News
business
Have you tried new the Independent Digital Edition apps?
Independent Dating
and  

By clicking 'Search' you
are agreeing to our
Terms of Use.

ES Rentals

    iJobs Job Widget
    iJobs Food & Drink

    Sales Manager (Fashion and Jewellery), Paddington, London

    £45-£55k OTE £75k : Charter Selection: Major London International Fashion and ...

    Volunteer Digital Marketing Trustee needed

    Voluntary, reasonable expenses reimbursed: Reach Volunteering: Are you keen on...

    Java Swing Developer - Hounslow - £33K to £45K

    £33000 - £45000 per annum + 8% Bonus, pension: Deerfoot IT Resources Limited: ...

    Corporate Events Sales Manager, Marlow,Buckinghamshire

    £30K- £40K pa + Commision £10K + Benefits: Charter Selection: Rapidly expandin...

    Day In a Page

    A History of the First World War in 100 Moments: Peace without magnanimity - the summit in a railway siding that ended the fighting

    A History of the First World War in 100 Moments

    Peace without magnanimity - the summit in a railway siding that ended the fighting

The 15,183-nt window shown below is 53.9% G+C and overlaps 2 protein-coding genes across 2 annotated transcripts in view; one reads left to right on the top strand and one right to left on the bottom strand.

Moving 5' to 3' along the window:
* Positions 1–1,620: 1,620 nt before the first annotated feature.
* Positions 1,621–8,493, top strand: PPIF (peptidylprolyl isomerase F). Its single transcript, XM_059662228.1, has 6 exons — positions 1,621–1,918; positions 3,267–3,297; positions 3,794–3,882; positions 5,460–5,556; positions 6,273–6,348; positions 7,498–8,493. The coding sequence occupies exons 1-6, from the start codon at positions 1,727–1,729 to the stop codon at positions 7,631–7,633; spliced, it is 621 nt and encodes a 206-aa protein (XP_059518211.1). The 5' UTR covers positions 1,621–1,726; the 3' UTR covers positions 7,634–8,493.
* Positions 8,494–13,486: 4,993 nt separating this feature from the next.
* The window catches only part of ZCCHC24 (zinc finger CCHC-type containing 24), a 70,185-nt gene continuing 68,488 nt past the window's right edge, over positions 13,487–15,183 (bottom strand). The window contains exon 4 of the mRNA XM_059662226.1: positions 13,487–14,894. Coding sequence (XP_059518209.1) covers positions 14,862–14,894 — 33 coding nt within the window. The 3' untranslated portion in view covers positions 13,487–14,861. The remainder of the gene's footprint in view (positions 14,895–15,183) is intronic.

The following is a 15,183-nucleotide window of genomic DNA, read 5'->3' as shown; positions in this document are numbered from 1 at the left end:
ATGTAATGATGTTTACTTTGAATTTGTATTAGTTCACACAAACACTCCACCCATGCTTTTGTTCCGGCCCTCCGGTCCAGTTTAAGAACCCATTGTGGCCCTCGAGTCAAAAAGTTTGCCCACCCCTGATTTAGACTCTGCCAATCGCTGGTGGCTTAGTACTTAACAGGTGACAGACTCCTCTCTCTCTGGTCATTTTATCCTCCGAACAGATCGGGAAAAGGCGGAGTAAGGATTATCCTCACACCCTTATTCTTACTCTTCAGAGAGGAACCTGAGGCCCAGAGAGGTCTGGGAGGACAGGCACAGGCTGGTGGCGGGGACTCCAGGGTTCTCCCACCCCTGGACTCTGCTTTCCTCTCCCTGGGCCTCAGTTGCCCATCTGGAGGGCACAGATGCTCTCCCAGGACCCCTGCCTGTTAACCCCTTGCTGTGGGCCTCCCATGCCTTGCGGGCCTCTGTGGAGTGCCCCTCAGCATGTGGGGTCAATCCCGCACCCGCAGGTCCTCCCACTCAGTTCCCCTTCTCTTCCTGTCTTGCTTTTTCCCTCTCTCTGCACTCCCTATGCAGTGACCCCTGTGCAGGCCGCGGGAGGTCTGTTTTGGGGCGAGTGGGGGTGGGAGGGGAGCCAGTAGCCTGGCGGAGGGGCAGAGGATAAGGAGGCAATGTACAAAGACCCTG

Scottish independence: How the Commonwealth Games could swing the vote

    Scottish independence: How the Commonwealth Games could swing the vote

    In the final part of our series, Chris Green arrives in Glasgow - a host city struggling to keep the politics out of its celebration of sport
    Out in the cold: A writer spends a night on the streets and hears the stories of the homeless

    A writer spends a night on the streets

    Rough sleepers - the homeless, the destitute and the drunk - exist in every city. Will Nicoll meets those whose luck has run out
    Striking new stations, high-speed links and (whisper it) better services - the UK's railways are entering a new golden age

    UK's railways are entering a new golden age

    New stations are opening across the country and our railways appear to be entering an era not seen in Britain since the early 1950s
    Conchita Wurst becomes a 'bride' on the Paris catwalk - and proves there is life after Eurovision

    Conchita becomes a 'bride' on Paris catwalk

    Alexander Fury salutes the Eurovision Song Contest winner's latest triumph
    Pétanque World Championship in Marseilles hit by

    Pétanque 'world cup' hit by death threats